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Singer-Songwriter John Sebastian to Perform at Pepperdine

John SebastianRock and Roll Hall of Fame inductee and founder of the Lovin’ Spoonful John Sebastian will bring his timeless catalog and stories about seminal moments in music history to Pepperdine University's Smothers Theatre in Malibu on Thursday, January 10, at 8 PM. 

Over four decades the contributions of John Sebastian have become a permanent part of the American musical fabric. Born March 17, 1944 in New York City, Sebastian’s father was a noted classical harmonica player and his mother a writer of radio programs. Regular visitors to the family's Greenwich Village home included Burl Ives and Woody Guthrie, so it was no surprise when young Sebastian became involved in the folk music revival that swept the nation in the late ‘50s. Making his debut as a member of the Even Dozen Jug Band, his skills on guitar, harmonica, and autoharp soon made him a sought-after accompanist on the Village folk scene, working with Fred Neil, Tim Hardin, Mississippi John Hurt, Judy Collins, Bob Dylan, and many others.

As the lead singer/songwriter for the Lovin’ Spoonful, Sebastian played a major role in the mid-1960s rock revolution; the group’s first seven singles, including hits such as “Do You Believe in Magic?” “You Didn't Have to Be So Nice,” and “Daydream” made it into the Top 10, an unprecedented and utterly unthinkable feat at the height of Beatlemania. Inspired by a combination of older material from blues, country, and folk and jug band sources—what we now term “roots music”—and making it sound modern, Sebastian’s original compositions helped carry the musical tradition into the future.

After leaving the group he founded, Sebastian bore witness to another turn of the musical zeitgeist with his performances at massive festivals like Woodstock and its English equivalent the Isle of Wight. He had been involved in music for films (most notably Francis Ford Coppola's You're A Big Boy Now and Woody Allen's What's Up, Tiger Lily?) and Broadway, but when producers of a TV show called Welcome Back Kotter commissioned a theme song in 1976, Sebastian’s “Welcome Back” became a chart-topping solo record.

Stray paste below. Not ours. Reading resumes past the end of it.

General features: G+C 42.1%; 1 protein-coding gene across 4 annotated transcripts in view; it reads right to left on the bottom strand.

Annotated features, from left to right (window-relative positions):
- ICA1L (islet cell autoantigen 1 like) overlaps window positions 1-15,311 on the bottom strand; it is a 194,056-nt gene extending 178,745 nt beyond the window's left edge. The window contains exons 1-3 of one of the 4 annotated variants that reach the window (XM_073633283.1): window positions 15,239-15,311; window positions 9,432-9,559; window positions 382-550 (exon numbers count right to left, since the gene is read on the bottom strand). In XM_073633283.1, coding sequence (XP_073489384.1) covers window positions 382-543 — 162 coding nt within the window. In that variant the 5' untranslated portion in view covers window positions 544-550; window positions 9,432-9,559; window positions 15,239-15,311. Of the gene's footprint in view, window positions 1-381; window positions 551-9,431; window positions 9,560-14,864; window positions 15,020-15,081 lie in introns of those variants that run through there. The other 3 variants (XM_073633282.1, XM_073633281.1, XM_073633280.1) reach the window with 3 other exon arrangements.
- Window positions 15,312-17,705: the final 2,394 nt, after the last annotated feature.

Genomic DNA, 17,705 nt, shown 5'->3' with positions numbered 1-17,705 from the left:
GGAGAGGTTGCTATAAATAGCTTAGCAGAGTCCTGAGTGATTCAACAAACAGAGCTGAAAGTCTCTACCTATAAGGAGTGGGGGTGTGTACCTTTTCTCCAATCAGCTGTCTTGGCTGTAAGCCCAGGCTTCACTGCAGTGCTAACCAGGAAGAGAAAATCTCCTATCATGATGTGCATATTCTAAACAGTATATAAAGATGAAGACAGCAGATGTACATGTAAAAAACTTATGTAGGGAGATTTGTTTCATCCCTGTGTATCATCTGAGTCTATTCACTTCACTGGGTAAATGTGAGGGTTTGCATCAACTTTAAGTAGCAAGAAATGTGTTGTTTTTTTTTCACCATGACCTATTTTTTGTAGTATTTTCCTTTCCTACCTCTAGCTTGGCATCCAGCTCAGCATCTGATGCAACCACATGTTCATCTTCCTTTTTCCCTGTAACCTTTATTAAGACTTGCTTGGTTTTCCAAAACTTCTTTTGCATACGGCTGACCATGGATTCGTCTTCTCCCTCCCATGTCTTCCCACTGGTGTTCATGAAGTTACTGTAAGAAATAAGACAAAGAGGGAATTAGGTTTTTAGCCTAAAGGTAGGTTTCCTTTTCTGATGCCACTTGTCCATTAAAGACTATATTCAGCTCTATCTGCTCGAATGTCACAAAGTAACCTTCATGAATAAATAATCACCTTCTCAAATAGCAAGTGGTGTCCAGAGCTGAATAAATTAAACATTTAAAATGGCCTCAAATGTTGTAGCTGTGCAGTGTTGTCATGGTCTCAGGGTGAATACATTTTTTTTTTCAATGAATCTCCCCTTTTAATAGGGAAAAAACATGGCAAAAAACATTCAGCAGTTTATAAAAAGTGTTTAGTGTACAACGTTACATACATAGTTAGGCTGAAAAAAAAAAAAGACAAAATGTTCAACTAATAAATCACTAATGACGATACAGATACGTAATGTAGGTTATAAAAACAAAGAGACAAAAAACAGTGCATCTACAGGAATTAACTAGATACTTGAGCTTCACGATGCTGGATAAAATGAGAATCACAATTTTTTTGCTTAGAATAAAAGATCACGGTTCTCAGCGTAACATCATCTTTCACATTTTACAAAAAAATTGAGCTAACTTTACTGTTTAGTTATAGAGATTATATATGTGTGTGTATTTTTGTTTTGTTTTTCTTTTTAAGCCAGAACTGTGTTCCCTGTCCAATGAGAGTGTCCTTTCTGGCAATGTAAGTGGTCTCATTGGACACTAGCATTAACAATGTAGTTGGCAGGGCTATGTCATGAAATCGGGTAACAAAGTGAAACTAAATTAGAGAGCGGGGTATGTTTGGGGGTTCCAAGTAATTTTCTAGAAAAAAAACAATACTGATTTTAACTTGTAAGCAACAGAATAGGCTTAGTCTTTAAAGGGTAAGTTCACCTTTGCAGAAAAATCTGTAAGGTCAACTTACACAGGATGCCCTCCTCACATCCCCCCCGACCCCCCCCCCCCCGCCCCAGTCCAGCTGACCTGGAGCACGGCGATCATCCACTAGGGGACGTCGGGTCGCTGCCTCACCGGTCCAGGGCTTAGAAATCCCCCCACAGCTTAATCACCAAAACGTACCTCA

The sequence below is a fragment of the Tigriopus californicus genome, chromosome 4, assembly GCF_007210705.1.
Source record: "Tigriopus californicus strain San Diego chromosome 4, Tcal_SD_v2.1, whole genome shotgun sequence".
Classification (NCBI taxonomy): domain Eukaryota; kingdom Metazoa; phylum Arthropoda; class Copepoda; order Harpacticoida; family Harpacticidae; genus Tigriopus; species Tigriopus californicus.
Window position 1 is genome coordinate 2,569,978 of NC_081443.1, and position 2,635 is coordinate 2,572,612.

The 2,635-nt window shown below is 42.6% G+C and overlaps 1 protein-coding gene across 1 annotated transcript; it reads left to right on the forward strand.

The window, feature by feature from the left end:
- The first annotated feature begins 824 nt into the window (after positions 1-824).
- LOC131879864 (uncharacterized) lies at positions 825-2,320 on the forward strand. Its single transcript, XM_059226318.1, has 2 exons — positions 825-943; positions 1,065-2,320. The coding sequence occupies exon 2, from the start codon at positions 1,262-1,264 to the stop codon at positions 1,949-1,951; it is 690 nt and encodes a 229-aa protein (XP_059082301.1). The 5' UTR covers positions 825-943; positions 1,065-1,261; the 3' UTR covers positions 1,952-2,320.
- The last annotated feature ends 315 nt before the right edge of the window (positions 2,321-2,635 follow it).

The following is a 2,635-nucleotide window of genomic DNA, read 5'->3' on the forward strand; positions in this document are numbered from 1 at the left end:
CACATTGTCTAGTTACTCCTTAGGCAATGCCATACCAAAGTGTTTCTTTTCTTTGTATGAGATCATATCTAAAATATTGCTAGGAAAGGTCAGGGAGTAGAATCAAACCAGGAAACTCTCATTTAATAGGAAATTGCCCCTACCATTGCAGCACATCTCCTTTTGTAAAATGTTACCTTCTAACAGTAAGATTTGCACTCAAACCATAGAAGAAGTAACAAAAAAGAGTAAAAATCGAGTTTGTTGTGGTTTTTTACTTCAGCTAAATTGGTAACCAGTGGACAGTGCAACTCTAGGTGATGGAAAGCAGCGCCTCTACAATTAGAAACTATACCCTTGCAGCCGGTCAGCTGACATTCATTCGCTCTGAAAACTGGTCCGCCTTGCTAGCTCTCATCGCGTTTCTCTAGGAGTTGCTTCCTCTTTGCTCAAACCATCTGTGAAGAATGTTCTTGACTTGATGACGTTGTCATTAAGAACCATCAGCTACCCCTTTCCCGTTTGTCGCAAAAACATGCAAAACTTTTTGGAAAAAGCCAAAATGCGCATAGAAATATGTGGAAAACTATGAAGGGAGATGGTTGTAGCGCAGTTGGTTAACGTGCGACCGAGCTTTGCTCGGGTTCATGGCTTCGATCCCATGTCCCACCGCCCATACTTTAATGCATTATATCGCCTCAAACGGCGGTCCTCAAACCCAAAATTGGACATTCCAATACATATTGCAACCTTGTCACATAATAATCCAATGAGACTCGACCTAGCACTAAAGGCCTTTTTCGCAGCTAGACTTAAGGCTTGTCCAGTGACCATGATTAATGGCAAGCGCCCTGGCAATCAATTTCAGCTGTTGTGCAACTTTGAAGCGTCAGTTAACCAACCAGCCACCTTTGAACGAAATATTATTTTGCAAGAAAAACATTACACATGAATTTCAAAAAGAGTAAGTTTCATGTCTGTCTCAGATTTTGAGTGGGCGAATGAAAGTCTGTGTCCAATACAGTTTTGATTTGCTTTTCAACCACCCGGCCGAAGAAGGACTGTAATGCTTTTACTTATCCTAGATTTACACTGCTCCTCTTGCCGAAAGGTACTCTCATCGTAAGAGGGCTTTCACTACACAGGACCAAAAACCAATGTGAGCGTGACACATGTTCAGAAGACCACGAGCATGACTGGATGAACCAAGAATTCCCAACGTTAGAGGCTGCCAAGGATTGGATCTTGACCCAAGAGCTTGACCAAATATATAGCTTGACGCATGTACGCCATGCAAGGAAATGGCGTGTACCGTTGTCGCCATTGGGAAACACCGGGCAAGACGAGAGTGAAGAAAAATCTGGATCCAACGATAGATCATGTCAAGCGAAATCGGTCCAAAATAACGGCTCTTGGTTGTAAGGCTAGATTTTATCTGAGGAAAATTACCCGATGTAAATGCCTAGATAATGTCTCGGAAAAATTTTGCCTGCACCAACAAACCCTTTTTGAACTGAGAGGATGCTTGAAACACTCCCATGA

Throughout the ‘70s and ‘80s he continued to record and tour, pleasing old fans and winning new ones. In 1993 he published the delightful children's book JB’s Harmonica. The ‘90s also saw Sebastian return to the group format with the J-Band, a contemporary celebration of his jug band heritage. The acclaim the group received was gratifying, but bittersweet; the group's albums contain some of the last recorded performances of blues pioneer Yank Rachell and washtub/jug virtuoso Fritz Richmond.

Inducted into the Rock and Roll Hall of Fame in 2000, Sebastian continues to spread his gospel of American roots music a various venues and events. He is the subject of the PBS special Do You Believe In Magic: The Music of John Sebastian. He has also lent his music in support of social, environmental, and animal rights causes. Recently he joined a delegation of songwriters (including Lamont Dozier, Allen and Marilyn Bergman, and Mike Stoller) in Washington, DC, to campaign on behalf of the National Music Publishers’ Association (NMPA).

Sebastian’s music continues to be a staple of the American consciousness, while Sebastian himself is also a welcome media presence; his commentary, insights, anecdotes, and stories are regularly featured in print, radio, TV, and film documentary projects. Sebastian is not only a master musician, writer and performer, he remains one of the best ambassadors of American music.

Ticket prices range between $10 and $45. For additional information about this performance, visit the Center for the Arts website